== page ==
Alum John Nicols Drops By to Speak at the Dean’s Roundtable

When John Nicols (’85) met the students attending the first Dean’s Roundtable event of the semester he had an immediate and admiring reaction. “There were only two women in my graduating class,” he recalled, “so it’s great to see that we’ve come a long way in terms of diversity and inclusion.”

Nicols, born on Long Island into a large and hardworking Catholic family, earned his bachelor’s degree from what was then commonly known as Poly in chemical engineering — a course of study he likened to “boot camp for the brain.” “Once you earn a degree in the field, it will serve you well throughout your lives and careers, no matter what path you pursue,” he told the assembled Chemical and Biomolecular Engineering students, who had been invited to attend the February 7 luncheon based on their academic performance, service to the school, and recommendation of their professors. “For one thing, you’re proving that you’re good at solving problems and capable of scientific rigor.” That rigor, he quipped, can help you understand how almost everything in the world works, with the possible exception of your spouse. “Chemicals are not hard to understand,” he said, “but people can be.”

Nicols, now the president and CEO of Codexis, a protein-engineering company that develops biocatalysts used in the commercial manufacture of pharmaceuticals and fine chemicals, described to the students his road from Poly to MIT (where he earned his MBA) to the heights of industry. There were detours along the way, all of which he found useful. He explained that MIT allowed him to defer his admission to the business school in order to work for a few years. “That can be a good idea for anyone,” he asserted. “That period was when I really fell in love with the chemical industry, so even after I earned an MBA and watched many of my classmates go into investment banking or other fields like that, I firmly knew where I wanted to be.”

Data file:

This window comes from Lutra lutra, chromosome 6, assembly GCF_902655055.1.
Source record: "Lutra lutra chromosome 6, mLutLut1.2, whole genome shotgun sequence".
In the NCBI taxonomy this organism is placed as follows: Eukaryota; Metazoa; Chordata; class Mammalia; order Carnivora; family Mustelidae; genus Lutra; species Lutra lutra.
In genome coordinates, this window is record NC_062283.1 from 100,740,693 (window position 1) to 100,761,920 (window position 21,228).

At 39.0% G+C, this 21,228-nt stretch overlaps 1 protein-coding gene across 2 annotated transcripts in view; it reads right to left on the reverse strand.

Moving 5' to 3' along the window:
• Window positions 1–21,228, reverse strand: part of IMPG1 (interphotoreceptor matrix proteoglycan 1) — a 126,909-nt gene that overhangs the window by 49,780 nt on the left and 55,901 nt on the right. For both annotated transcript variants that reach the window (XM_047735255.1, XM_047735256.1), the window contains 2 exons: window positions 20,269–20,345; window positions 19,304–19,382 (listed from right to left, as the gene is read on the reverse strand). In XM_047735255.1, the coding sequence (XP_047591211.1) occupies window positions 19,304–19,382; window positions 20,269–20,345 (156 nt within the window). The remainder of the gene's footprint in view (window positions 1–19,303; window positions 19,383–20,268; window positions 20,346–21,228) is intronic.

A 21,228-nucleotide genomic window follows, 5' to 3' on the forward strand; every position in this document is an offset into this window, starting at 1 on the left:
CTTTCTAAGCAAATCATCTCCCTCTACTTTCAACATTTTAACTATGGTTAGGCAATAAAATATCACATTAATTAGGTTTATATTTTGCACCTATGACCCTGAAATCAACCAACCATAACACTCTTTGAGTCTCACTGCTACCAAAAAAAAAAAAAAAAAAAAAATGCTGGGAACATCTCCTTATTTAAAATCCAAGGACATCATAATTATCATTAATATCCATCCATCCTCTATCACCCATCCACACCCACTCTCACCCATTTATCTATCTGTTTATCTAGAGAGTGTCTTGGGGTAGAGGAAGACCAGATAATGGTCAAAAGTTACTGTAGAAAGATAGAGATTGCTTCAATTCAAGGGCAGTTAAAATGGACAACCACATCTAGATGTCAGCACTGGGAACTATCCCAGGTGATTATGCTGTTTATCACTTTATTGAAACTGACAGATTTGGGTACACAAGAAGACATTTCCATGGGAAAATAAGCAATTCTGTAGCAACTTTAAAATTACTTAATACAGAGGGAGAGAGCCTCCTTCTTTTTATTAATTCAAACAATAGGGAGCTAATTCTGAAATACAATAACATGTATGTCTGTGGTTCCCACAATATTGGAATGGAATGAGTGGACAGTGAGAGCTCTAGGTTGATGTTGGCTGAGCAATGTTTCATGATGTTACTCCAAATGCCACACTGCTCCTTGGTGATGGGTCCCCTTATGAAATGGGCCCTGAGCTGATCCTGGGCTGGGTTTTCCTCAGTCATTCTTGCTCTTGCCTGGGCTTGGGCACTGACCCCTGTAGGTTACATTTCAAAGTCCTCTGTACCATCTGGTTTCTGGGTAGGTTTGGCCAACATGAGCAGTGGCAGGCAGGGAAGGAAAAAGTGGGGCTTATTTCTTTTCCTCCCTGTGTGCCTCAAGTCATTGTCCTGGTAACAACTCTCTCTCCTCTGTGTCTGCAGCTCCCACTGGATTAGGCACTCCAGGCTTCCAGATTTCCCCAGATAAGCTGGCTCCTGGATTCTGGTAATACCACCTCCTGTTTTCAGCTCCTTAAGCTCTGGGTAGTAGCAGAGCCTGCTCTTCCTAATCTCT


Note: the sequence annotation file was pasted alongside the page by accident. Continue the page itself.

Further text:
Nicols’s career took him to several major cities, including Tokyo, but he and his wife ultimately fell in love with the American South and made their home there. “Don’t be boxed in by preconceptions about geography,” he advised. “There are many wonderful places to live and work, and you have to be open to them.”

That was far from the only solid and practical advice Nicols had for his rapt audience. “There isn’t a person in this room who is not capable of leading a research and development team,” he encouraged. “Just identify your experience gaps and go out and fill them. Look to your mentors and model yourselves on them. You might already know your dream job and ultimate goal, so set achievable interim goals and you’ll get there!”